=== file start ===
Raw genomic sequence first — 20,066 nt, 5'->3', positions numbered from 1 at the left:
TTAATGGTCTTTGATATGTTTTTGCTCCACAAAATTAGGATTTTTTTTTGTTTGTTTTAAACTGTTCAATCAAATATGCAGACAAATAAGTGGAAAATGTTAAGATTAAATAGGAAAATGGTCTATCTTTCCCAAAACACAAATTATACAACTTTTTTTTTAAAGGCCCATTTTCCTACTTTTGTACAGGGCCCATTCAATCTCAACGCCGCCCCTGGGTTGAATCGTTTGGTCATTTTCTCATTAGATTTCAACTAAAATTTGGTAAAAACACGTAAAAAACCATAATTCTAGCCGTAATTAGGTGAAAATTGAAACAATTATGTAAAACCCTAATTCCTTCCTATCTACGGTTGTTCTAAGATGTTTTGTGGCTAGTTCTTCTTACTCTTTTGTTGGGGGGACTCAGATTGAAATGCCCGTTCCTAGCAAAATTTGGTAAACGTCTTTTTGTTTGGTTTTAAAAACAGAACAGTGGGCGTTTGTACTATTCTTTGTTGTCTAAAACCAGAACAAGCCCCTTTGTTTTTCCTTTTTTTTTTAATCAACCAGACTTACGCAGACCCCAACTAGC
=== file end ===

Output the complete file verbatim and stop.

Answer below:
Raw genomic sequence first — 20,066 nt, 5'->3', positions numbered from 1 at the left:
TTAATGGTCTTTGATATGTTTTTGCTCCACAAAATTAGGATTTTTTTTTGTTTGTTTTAAACTGTTCAATCAAATATGCAGACAAATAAGTGGAAAATGTTAAGATTAAATAGGAAAATGGTCTATCTTTCCCAAAACACAAATTATACAACTTTTTTTTTAAAGGCCCATTTTCCTACTTTTGTACAGGGCCCATTCAATCTCAACGCCGCCCCTGGGTTGAATCGTTTGGTCATTTTCTCATTAGATTTCAACTAAAATTTGGTAAAAACACGTAAAAAACCATAATTCTAGCCGTAATTAGGTGAAAATTGAAACAATTATGTAAAACCCTAATTCCTTCCTATCTACGGTTGTTCTAAGATGTTTTGTGGCTAGTTCTTCTTACTCTTTTGTTGGGGGGACTCAGATTGAAATGCCCGTTCCTAGCAAAATTTGGTAAACGTCTTTTTGTTTGGTTTTAAAAACAGAACAGTGGGCGTTTGTACTATTCTTTGTTGTCTAAAACCAGAACAAGCCCCTTTGTTTTTCCTTTTTTTTTTAATCAACCAGACTTACGCAGACCCCAACTAGC